President Obama has reportedly signed a secret directive set to change the way the US government handles cyber security threats.
The so-called Presidential Policy Directive 20 sets a number of policy guidelines for federal agencies that suffer cyber attacks. The new directive updates a previous cybersecurity initiative that was ordered in 2004.
According to The Washington Post's unnamed sources, the directive is the first governmental document to set up different guidelines for network defense and cyber operations.
President Obama's new directive will now reportedly change what kind of attacks are considered offensive cyber attacks. The directive details an acceptable code of conduct for federal agencies that attempt to take cyber defence initiatives outside of the government's official networks.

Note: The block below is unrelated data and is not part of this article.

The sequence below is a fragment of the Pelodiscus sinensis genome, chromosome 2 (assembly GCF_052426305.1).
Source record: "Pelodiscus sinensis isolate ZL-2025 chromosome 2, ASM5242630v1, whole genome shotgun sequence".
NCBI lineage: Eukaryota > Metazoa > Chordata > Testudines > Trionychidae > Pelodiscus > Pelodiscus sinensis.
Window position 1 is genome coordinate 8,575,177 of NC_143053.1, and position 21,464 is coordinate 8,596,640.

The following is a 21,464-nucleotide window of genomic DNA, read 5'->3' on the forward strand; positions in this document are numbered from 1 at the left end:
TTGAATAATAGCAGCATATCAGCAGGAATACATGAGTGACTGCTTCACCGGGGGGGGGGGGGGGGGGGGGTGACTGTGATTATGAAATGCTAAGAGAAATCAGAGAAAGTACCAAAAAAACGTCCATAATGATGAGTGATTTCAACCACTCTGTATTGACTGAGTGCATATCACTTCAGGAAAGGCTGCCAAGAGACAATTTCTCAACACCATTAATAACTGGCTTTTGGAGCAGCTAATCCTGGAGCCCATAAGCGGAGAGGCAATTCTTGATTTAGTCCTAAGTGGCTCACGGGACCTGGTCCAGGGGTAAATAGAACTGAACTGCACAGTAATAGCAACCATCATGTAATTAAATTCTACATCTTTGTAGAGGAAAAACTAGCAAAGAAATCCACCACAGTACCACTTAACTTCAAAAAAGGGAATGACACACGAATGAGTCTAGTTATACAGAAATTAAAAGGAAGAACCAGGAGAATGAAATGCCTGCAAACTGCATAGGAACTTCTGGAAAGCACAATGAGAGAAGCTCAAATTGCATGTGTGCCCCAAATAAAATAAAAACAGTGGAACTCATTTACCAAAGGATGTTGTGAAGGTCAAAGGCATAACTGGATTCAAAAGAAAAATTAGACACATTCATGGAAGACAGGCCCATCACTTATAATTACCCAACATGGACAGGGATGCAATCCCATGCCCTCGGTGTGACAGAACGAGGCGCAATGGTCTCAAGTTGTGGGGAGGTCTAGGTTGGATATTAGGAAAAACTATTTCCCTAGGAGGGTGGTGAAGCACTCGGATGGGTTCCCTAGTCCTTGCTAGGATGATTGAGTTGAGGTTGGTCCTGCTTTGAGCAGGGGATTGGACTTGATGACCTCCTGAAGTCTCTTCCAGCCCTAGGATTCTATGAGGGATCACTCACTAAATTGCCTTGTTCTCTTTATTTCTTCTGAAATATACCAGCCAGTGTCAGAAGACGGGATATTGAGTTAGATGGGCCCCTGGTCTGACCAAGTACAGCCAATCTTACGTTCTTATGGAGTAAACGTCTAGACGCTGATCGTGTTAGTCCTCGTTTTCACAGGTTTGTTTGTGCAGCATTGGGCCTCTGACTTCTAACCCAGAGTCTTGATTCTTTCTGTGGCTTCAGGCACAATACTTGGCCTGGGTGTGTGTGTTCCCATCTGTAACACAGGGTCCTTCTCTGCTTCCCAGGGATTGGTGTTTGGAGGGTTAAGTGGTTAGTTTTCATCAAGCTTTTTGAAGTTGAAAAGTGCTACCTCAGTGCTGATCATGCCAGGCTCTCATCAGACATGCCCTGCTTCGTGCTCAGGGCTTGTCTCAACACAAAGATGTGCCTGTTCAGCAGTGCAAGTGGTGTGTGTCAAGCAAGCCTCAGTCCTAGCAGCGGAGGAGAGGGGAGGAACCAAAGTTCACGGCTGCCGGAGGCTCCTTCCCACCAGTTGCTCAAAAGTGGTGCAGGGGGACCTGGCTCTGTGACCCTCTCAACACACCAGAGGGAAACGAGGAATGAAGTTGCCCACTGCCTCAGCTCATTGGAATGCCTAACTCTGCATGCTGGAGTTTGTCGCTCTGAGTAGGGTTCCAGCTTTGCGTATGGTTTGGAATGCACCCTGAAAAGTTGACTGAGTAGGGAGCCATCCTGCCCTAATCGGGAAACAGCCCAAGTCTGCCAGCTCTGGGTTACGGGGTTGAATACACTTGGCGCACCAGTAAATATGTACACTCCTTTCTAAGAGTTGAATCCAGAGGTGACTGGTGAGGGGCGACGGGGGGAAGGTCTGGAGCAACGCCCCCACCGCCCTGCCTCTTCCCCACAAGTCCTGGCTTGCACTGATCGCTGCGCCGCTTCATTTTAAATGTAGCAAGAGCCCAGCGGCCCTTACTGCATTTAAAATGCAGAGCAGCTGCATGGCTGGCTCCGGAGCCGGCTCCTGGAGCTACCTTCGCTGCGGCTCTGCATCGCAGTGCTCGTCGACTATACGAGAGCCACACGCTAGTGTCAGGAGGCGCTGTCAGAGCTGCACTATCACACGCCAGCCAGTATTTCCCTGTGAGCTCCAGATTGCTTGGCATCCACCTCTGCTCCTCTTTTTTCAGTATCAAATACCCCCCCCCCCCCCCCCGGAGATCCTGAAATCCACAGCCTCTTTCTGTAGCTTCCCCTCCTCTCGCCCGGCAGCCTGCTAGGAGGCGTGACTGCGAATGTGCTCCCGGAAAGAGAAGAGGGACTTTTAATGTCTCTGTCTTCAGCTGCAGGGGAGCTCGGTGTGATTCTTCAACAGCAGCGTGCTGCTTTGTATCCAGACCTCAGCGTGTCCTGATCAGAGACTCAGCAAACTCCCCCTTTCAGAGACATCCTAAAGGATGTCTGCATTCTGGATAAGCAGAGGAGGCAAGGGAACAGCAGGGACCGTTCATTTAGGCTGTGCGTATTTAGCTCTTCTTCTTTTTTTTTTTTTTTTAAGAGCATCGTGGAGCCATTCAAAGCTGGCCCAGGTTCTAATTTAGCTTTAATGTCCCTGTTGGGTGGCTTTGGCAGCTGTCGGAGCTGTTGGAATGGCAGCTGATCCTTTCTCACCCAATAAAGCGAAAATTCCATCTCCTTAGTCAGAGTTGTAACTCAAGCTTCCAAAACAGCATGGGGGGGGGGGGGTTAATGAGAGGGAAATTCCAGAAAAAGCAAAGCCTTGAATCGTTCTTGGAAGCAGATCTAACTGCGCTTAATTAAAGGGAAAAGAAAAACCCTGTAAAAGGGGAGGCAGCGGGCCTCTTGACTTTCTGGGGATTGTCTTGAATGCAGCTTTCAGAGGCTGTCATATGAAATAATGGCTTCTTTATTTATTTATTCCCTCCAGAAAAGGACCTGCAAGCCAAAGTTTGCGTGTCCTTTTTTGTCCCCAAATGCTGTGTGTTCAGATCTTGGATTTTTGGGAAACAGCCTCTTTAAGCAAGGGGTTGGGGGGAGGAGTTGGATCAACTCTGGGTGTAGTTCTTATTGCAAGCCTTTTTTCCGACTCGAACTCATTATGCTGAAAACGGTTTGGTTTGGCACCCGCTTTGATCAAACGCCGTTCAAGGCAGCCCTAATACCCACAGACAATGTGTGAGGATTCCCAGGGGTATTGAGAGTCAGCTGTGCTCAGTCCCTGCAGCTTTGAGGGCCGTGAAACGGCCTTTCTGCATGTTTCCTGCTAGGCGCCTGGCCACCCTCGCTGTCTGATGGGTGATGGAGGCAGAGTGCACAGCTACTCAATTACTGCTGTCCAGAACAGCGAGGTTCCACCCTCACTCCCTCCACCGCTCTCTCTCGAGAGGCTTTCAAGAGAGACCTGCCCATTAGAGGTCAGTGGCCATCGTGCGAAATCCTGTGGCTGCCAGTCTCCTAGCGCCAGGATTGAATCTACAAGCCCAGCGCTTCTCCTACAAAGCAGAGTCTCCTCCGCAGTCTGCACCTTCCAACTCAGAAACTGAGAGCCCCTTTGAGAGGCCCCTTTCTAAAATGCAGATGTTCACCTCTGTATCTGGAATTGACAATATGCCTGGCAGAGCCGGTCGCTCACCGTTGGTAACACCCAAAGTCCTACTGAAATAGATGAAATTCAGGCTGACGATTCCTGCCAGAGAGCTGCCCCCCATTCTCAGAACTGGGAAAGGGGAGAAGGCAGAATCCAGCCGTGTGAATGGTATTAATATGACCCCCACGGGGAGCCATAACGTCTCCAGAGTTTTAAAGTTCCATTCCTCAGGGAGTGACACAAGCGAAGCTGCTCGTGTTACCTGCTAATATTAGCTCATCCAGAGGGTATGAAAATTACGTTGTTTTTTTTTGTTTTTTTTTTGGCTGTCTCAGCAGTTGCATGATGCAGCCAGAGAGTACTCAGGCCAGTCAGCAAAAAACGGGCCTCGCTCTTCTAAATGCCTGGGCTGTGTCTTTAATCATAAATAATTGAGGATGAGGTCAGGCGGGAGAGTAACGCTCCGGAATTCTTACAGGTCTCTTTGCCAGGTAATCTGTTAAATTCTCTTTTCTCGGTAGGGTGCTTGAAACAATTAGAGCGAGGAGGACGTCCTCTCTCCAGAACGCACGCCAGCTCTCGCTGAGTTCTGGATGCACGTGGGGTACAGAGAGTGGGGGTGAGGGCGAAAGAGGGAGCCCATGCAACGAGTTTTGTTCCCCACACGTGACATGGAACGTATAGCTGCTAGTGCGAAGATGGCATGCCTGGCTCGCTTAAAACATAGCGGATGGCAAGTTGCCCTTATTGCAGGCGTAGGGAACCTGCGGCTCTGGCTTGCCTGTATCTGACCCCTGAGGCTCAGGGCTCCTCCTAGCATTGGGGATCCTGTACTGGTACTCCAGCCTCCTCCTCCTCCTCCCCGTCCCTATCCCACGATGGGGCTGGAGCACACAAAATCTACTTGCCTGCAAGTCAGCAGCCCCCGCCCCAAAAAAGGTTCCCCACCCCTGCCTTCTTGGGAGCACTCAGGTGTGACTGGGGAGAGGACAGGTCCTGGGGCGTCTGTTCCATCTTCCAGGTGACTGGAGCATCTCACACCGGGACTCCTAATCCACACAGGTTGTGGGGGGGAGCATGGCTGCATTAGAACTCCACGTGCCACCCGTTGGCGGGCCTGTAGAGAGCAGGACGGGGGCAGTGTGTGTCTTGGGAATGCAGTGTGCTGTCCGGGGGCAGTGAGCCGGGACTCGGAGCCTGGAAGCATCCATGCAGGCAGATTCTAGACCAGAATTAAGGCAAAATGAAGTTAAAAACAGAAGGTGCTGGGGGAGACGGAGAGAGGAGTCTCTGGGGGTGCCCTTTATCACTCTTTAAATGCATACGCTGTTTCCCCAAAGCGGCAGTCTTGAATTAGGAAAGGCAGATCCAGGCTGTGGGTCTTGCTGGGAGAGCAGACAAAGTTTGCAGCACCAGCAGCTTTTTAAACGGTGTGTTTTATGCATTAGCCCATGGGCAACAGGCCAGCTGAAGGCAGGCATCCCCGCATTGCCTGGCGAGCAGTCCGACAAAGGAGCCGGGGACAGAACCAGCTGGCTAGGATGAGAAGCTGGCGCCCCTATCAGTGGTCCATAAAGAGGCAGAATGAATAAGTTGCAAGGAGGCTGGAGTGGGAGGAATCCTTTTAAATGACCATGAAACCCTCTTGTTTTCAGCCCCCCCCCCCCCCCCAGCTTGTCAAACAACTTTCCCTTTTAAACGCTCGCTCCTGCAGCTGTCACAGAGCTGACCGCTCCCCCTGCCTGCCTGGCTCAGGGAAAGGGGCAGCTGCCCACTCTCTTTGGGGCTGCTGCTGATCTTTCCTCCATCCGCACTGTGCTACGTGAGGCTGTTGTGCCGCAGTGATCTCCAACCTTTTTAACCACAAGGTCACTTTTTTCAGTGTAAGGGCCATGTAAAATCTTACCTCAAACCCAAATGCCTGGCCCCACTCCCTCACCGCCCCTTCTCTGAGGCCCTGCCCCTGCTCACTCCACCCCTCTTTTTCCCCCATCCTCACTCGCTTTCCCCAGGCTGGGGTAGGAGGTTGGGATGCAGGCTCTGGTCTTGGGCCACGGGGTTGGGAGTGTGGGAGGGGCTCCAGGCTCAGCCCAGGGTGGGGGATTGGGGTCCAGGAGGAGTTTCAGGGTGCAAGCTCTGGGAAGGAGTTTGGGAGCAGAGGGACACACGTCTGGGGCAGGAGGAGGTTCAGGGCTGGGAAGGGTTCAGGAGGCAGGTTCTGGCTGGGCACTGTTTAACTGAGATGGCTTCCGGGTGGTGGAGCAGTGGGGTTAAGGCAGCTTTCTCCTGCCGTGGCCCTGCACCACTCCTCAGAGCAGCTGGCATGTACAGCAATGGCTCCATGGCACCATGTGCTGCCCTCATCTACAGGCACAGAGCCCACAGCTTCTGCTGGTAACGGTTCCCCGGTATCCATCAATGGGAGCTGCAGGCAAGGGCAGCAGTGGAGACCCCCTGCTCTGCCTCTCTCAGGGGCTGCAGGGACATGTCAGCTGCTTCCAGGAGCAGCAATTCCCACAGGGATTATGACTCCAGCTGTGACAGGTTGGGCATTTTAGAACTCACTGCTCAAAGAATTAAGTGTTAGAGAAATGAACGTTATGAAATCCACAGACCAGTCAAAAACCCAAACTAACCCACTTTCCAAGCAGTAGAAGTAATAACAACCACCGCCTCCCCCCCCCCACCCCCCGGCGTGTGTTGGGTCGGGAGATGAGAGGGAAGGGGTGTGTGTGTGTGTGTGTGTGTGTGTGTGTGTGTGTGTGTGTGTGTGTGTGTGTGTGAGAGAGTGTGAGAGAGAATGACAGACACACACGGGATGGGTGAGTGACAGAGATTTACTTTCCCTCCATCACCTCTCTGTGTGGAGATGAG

The new directive could also pave the way for the US to expand cyber defence operations beyond its own shores. For example the paper says US officials could now order the severing of a connection between a foreign server and US hacker.
Reports of the new directive go in line with a recent warning from US defence secretary Leon Panetta. The defence chief told an audience in New York last month that the US must make changes to better prepare itself for a potential cyber attack on its infrastructure.
News of the new directive comes following president Obama's recent re-election. During his first-term the president proved to be willing to expand the government's use of cyber tools for defense purposes.
A report from early this year discovered that president Obama approved the use of the Stuxnet virus. According to reports, Obama used the virus to cripple Iranian nuclear enrichment facilities.
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